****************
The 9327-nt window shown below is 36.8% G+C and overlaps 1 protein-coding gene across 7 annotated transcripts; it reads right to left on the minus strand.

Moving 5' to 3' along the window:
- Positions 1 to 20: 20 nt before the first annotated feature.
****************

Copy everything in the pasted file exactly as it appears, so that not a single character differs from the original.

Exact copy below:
The 9327-nt window shown below is 36.8% G+C and overlaps 1 protein-coding gene across 7 annotated transcripts; it reads right to left on the minus strand.

Moving 5' to 3' along the window:
- Positions 1 to 20: 20 nt before the first annotated feature.